Danticat, who currently travels to Haiti as often as four times a year, has been researching The Farming of Bones since 1992. The novel takes as its historical background the reign of dictator Rafael Trujillo Molina, a period of rising Dominican nationalism and anti-immigrant sentiment (Haitians have been emigrating to the bordering Dominican Republic for work since the 19th century). In 1937, the anti-Haitian propaganda campaign flared into violence, resulting in the death of thousands of Haitians. An earlier story about a survivor of the massacre, "Nineteen Thirty-Seven," is included in Krik? Krak! But it wasn't until Danticat stood on the banks of the river Massacre itself, where the killings had taken place, that she fully realized that she wanted to make a novel out of the story. (The river is named after another 19th-century genocidal episode that had occurred on its banks.) "It was really strange to stand there -- it was low tide, and people were bathing, and washing their clothes in the water," recalls Danticat. "There are no markers. I felt like I was standing on top of a huge mass grave, and just couldn't see the bodies. That's the first time I remember thinking, 'Nature has no memory' -- a line that later made its way into the book -- 'and that's why we have to have memory.' "
The Farming of Bones is told from the perspective of Amabelle Désir, a young Haitian woman working as a servant on a sugar-cane plantation in the Dominican Republic in 1937. When the violence breaks out, Amabelle is maimed as she flees back into Haiti, but her lover, Sebastien, is murdered. The novel is more overtly historical than Danticat's previous writings. One senses that its author has laid to rest some of the personal issues that loom so large during the passage from adolescence to adulthood. These days, Danticat is focused instead on a mission of writing for the benefit of her community. "The massacre is not as well-known here as it is in Haiti," she says. "But I wasn't thinking so much I wanted to popularize it with a larger audience as with younger people, like my brothers, who didn't know about it at all. It's a part of our history, as Haitians, but it's also a part of the history of the world. Writing about it is an act of remembrance."
Today impoverished Haitians still migrate across the border to the Dominican Republic to work in construction or sugar-cane harvesting (known colloquially as "farming the bones" due to the cane's toughness). To foster greater understanding between the two nations, Danticat organizes joint Haitian-Dominican community youth groups in the New York area with writer Junot Díaz, who grittily chronicled Dominican immigrant life in his 1996 short story collection, Drown. ("Junot and I were paired so much for readings that it would have been tragic if we didn't like each other," recalls Danticat with a laugh.) As part of a 1997 three-year grant from the Lila Acheson Wallace Foundation, Danticat also works with the National Coalition for Haitian Rights.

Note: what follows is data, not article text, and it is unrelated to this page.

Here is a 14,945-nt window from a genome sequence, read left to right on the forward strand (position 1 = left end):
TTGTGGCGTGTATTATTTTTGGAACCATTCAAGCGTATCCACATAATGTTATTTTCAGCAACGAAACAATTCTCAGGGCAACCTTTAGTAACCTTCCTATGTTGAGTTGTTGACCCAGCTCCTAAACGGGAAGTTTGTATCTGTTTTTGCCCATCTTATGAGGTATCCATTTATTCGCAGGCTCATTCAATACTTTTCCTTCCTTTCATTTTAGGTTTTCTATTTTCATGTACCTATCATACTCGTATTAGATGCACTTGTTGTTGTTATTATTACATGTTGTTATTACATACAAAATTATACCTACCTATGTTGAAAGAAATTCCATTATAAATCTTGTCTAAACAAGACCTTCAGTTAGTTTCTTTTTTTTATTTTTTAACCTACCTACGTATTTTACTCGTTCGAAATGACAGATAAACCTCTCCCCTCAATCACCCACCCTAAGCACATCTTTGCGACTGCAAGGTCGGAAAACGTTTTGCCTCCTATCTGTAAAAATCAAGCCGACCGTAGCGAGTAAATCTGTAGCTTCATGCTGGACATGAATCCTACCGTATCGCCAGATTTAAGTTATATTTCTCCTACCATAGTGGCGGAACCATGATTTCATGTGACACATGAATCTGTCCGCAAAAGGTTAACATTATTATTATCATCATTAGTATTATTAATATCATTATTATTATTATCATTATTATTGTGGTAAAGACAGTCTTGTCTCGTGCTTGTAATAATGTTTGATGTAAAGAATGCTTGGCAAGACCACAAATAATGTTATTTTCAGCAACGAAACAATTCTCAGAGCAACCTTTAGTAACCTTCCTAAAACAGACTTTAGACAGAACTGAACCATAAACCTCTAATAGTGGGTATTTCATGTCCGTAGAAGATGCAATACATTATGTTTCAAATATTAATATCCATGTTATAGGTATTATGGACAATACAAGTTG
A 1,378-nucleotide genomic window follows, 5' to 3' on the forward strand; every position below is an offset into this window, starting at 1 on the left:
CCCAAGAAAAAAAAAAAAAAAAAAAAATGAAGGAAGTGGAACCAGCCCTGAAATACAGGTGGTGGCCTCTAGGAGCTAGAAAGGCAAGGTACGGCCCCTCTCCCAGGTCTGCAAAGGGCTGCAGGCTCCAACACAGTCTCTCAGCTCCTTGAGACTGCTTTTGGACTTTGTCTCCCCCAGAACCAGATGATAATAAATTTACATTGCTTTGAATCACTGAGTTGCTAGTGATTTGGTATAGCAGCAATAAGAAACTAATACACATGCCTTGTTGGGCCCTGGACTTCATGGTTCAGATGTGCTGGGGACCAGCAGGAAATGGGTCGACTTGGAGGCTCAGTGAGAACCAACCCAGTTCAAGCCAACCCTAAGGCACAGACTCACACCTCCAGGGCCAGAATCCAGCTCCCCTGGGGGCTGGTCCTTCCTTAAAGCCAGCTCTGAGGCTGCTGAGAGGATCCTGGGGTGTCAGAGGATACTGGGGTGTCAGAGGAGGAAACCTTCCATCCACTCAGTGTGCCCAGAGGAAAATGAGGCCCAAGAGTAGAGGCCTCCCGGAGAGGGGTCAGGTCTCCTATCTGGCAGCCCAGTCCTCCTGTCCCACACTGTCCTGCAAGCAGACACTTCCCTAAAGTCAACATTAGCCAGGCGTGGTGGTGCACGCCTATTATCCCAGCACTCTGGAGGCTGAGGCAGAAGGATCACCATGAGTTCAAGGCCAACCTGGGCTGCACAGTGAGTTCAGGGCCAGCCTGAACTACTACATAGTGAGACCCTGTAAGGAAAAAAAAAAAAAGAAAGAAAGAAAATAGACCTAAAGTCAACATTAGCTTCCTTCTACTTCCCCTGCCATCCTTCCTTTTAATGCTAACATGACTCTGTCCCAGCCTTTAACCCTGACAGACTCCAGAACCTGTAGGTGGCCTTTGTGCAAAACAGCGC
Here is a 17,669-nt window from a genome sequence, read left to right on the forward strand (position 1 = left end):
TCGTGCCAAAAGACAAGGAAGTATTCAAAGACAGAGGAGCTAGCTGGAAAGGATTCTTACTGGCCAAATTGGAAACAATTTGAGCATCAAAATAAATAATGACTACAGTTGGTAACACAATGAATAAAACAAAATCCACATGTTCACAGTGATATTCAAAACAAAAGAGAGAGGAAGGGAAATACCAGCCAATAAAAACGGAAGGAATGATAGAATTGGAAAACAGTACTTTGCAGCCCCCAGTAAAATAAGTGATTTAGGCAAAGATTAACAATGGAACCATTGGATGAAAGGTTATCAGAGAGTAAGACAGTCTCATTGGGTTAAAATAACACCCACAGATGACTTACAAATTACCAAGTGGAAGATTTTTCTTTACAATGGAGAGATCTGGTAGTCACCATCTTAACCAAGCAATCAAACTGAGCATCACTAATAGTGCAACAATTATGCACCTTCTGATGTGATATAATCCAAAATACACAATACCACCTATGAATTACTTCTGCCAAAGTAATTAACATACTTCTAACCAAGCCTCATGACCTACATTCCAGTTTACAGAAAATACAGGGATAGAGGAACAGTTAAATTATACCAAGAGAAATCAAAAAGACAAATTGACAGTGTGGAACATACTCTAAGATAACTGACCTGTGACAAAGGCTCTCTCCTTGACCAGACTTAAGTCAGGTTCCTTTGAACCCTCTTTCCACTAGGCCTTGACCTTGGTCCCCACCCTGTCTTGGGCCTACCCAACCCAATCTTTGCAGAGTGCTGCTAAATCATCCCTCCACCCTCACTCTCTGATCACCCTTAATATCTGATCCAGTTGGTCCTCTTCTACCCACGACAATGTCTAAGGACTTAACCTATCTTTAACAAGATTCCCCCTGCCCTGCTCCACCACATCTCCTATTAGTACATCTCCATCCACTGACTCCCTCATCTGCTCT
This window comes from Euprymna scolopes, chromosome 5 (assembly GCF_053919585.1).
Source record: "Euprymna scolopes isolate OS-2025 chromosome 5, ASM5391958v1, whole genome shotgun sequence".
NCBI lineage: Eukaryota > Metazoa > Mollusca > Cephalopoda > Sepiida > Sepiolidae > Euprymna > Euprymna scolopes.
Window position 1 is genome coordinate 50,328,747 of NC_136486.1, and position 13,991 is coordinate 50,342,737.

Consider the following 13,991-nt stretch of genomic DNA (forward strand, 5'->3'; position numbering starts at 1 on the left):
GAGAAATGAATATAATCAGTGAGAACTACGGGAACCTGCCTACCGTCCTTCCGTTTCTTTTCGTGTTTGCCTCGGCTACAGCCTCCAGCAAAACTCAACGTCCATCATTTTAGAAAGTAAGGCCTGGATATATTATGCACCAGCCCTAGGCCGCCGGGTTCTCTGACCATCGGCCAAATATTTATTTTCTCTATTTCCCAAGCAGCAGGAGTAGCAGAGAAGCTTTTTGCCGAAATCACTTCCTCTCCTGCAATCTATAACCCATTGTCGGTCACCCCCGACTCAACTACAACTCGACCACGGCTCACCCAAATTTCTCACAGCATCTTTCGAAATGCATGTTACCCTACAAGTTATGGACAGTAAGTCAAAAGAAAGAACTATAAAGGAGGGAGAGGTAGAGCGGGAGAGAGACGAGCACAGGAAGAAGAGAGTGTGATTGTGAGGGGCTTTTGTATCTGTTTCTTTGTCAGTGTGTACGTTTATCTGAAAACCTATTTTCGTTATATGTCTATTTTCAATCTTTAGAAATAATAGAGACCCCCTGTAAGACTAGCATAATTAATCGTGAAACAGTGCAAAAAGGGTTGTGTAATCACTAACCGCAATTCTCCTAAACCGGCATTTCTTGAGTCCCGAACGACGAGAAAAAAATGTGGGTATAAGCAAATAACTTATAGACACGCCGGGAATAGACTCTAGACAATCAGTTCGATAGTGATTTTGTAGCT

Danticat has no concrete plans yet for her next book project, and Aragi says her client has no thought of cashing in on her current status as a hot property by rushing to sign a hefty contract with a larger house. Says Danticat: "I feel really comfortable with Soho. I like the size." But she grins and makes a zipping motion with her fingers over her lips when asked if she intends to remain with them for her next project. "I always felt like I was a four-book writer, but I don't know when that fourth book will be written," she says. "I don't want to sign papers and feel like I have to produce something on demand."
It is difficult to imagine Danticat working to someone else's demands. She insists that her newfound role as mouthpiece for her community will not burden her as an artist. "The only pressure I feel is that I always have to explain to people that when I describe a character in one of my books, I'm only writing about this one, perhaps exceptionally twisted individual," she says. "My characters are not representative of the community as a whole. As a writer, it's the person who is different from everybody else who might be interesting to you." Just as, one might argue, it is the writer who is different from everyone else -- who, like Danticat, has a unique personal and historical legacy to share -- who is most interesting readers.